Thirty years ago at Manchester University, Phil Woolas was the Labour-supporting general secretary of the students’ union, while I was the voice of the Revolutionary Communist Party. To us revolting Marxist students, he seemed like a bureaucrat and fixer who was highly effective at blocking our campaigns – yet at the same time, capable of leading popular campaigns against cuts or in defence of overseas students. After university, Woolas followed what was then a well-trodden career path for aspiring Labourists, from president of the National Union of Students to trade-union officer and then a member of parliament. In the process, this old Labour man became caught up in the New Labour machine and its obsession with media images, culminating in his being humiliated before the TV cameras by the Gurkha-supporting actress Joanna Lumley. Yet, compared to the colourless generation that has come after him, Woolas now looks almost like a principled and passionate political animal.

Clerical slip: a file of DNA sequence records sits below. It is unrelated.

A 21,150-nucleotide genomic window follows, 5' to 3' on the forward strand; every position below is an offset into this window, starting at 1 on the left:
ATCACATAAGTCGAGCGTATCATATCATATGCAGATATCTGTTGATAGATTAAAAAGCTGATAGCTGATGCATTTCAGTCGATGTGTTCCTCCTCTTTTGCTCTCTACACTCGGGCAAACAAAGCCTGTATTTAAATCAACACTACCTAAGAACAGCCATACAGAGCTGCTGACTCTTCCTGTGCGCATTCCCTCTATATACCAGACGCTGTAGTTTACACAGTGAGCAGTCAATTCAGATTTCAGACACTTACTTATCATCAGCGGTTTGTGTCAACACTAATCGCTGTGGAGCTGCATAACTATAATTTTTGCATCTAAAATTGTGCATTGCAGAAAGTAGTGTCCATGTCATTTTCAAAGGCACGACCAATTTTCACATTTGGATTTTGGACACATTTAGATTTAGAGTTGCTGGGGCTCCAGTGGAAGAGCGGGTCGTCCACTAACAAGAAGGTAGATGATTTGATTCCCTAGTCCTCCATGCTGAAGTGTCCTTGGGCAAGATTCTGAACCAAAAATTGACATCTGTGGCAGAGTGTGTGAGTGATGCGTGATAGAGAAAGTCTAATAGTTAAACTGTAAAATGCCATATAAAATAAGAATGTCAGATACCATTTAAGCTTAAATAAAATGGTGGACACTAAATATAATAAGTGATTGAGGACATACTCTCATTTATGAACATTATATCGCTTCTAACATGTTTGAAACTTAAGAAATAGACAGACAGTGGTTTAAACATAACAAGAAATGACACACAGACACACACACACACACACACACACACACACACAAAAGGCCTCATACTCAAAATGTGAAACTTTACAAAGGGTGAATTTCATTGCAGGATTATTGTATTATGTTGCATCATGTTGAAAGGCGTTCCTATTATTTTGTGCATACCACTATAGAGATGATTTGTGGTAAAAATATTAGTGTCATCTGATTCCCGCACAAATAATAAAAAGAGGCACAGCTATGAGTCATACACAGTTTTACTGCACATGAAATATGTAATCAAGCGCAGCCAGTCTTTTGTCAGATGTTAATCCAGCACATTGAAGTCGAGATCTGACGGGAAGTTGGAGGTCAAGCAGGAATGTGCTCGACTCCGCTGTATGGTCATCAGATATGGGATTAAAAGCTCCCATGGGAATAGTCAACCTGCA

In the end, what all sides of this sordid affair appear to have in common is a deep mistrust of the electorate. Voters are feared by politicians as an inconvenient and unwanted interference in their business that must be avoided where possible and manipulated where necessary. Now it seems that voters cannot even be trusted to exercise their own judgement on election candidates and the claims they make. Instead, the courts must decide who is fit to sit in parliament, regardless of what the ballot box says. Presumably there will eventually be a by-election in Oldham East and Saddleworth, after all the legal shenanigans are over. I confess a small hope that the Liberal Democrats lose the vote again.